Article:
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hills of Germany these three hundred years. Had Luther faltered here, the Reformation His enemies within the university, as well as might have failed ; but his protest now without, were secretly planning his expulsion swiftly flew, like the Gospel of the mighty from Wittemberg. The Emperor declared he angel in the Apocalypse, among every would protect the old religion; and auto-da- “nation, and kindred, and tongue, and fés, to consume the arch-heretic's writings, people;" and nearly every court in Christen. were attended by princes and counsellors of dom was served with a copy, with all the state. Luther now took the decisive step formal solemnities due to so momentous a which originated the word “Protestant," document. which was to appeal from the Pope to a But Luther had a still bolder step in regeneral council, an act which was itself serve. He resolved to out-pope the Pope. If treason against the Pope.

the Pontiff excommunicate Luther, Luther On the 17th of November, a notary and excommunicates the Pontiff; if there had five witnesses, among whom, singularly been a bonfire for his books, there should enough, was one named Cruciger (the bearer be a bonfire for the Pope's. “I began this of the cross), met in Luther's monastery, and work,” said Luther, " in God's Name: it will drew up the famous protestation, wherein he be ended without me, and by His might. If calls upon"the Emperor, the electors, princes, they dare burn my books, in which more of counts, barons, knights, gentlemen, counsel- the Gospel is to be found (I speak without lors, cities, and boroughs of the whole Ger- boasting) than in all the books of the Pope, I man nation, to adhere to his protestation, and can with much greater reason burn theirs, in join him in resisting the antichristian con- which no good can be discovered.” duct of the Pope, for the glory of God and On December 10th, 1520, the walls of the the defence of the Church and Christian University of Wittemberg bore a public doctrine."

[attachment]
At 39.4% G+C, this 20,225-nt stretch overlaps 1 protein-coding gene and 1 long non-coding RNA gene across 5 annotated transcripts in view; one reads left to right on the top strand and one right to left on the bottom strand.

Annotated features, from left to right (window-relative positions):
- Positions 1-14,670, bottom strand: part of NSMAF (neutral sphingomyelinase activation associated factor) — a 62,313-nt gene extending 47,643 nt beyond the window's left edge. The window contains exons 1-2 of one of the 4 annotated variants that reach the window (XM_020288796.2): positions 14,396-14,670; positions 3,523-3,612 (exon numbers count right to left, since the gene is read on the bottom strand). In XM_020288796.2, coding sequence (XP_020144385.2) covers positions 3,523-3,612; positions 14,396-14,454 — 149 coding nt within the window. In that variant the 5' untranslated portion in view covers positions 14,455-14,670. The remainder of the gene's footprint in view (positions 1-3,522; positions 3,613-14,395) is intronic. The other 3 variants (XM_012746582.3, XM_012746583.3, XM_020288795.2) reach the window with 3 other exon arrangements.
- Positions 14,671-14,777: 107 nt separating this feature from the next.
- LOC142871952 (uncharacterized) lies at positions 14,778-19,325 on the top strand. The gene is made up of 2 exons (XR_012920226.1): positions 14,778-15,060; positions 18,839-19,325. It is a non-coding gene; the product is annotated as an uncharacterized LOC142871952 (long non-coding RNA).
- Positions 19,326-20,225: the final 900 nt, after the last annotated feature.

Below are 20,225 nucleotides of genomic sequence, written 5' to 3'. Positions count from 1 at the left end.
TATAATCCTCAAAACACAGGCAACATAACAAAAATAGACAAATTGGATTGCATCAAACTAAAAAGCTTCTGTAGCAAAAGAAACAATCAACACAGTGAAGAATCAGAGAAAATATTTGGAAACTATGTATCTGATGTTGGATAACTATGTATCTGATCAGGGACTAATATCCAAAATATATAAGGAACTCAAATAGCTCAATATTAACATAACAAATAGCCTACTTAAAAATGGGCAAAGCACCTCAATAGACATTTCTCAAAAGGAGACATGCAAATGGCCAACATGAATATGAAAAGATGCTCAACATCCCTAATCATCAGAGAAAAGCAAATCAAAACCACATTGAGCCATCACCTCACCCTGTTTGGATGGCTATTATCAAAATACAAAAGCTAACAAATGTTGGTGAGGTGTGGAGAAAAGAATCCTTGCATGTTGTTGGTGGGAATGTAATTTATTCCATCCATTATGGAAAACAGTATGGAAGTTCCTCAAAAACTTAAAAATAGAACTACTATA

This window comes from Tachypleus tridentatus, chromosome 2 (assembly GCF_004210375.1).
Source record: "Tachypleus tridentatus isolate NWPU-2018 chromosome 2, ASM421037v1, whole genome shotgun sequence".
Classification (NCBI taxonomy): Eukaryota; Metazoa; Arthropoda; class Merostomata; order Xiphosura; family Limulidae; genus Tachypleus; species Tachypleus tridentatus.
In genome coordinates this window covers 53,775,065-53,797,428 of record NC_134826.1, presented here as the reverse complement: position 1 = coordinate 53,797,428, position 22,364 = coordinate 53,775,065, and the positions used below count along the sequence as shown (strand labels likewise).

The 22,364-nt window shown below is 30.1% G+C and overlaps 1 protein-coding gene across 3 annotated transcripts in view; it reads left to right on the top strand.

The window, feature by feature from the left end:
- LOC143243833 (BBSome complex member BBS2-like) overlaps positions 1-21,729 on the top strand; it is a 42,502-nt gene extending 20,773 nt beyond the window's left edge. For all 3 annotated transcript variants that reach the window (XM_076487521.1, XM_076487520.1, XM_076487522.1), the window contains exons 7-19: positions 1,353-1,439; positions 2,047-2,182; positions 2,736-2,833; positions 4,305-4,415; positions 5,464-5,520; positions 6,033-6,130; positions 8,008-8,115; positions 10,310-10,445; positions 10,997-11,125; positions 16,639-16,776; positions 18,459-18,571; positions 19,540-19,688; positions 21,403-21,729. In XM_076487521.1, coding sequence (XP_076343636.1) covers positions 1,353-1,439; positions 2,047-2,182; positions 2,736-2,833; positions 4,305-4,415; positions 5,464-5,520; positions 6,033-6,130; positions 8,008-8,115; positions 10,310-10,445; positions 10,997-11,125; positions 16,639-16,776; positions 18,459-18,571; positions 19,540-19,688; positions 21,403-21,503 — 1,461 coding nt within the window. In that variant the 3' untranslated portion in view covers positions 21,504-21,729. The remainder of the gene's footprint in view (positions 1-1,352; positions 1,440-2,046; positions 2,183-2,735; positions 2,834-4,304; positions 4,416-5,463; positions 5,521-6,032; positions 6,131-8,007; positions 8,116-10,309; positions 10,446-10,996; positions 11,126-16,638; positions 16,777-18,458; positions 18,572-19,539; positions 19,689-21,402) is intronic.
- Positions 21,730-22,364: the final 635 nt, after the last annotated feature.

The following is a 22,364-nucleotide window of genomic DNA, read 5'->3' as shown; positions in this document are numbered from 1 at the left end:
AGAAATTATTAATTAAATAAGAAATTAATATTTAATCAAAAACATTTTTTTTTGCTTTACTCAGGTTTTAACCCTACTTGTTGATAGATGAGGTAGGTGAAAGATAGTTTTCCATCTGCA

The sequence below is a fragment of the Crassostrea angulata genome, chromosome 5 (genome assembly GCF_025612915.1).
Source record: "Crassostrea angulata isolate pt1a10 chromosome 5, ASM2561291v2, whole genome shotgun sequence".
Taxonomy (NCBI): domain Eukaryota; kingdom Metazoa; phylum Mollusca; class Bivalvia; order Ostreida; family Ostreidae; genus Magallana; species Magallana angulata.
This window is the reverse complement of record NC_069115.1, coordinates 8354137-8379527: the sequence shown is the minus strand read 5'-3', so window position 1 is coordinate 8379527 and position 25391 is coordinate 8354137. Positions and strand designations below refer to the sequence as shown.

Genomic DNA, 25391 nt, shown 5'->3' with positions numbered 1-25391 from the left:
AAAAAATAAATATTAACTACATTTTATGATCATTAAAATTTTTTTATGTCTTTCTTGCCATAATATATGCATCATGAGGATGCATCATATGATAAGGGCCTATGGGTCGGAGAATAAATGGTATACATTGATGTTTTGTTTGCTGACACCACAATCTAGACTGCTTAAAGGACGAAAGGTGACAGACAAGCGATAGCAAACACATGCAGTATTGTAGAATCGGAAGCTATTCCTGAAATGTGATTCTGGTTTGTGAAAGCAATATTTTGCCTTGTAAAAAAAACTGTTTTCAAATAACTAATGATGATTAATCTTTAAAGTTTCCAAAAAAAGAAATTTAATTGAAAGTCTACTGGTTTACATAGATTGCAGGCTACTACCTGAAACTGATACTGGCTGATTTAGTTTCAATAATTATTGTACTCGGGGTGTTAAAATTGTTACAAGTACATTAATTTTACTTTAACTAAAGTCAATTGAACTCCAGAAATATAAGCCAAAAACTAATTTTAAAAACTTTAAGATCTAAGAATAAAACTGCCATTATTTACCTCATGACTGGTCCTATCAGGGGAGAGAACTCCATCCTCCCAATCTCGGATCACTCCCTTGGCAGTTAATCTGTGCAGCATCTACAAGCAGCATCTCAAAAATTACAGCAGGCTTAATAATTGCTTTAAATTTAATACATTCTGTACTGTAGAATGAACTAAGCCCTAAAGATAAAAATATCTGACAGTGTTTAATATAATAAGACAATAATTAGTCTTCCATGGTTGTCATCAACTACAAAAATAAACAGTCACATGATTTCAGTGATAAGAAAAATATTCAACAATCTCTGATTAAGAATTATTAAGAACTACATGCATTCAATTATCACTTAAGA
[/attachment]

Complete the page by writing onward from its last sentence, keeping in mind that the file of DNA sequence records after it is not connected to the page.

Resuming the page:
notice, inviting the attendance of the profesThey who gave in their adherence to this sors and students at nine o'clock on the morfamous protestation received the name of row morning. A large concourse, both of “Protestants”.

-a name which we are not the doctors and students, gathered themashamed of yet, a name involving the whole selves together, scarcely knowing by what question of civil and religious liberty.

secret power the intrepid monk had attracted Luther's "writing of divorce," as D’Au- them to himself. The mass of them perhaps, bigné calls it, wound up with the solemn like Israel on Mount Carmel, were halting and heroic words,

between two opinions," till, alike in a spi“ But should any one despise this my ritual and material sense, they realized " prayer, and continue to obey that impious God that answered by fire." man, the pope, rather than God, I, by these They were not held long in suspense. presents, wash my hands of the responsibility Presently Luther appeared, habited, perhaps thereof, having faithfully warned their con- for the last time, in his Augustinian cowl; as sciences, and I leave them to the supreme if he had put on the papal livery to give judgment of God, together with the Pope and greater meaning to the act by which he abanall his adherents."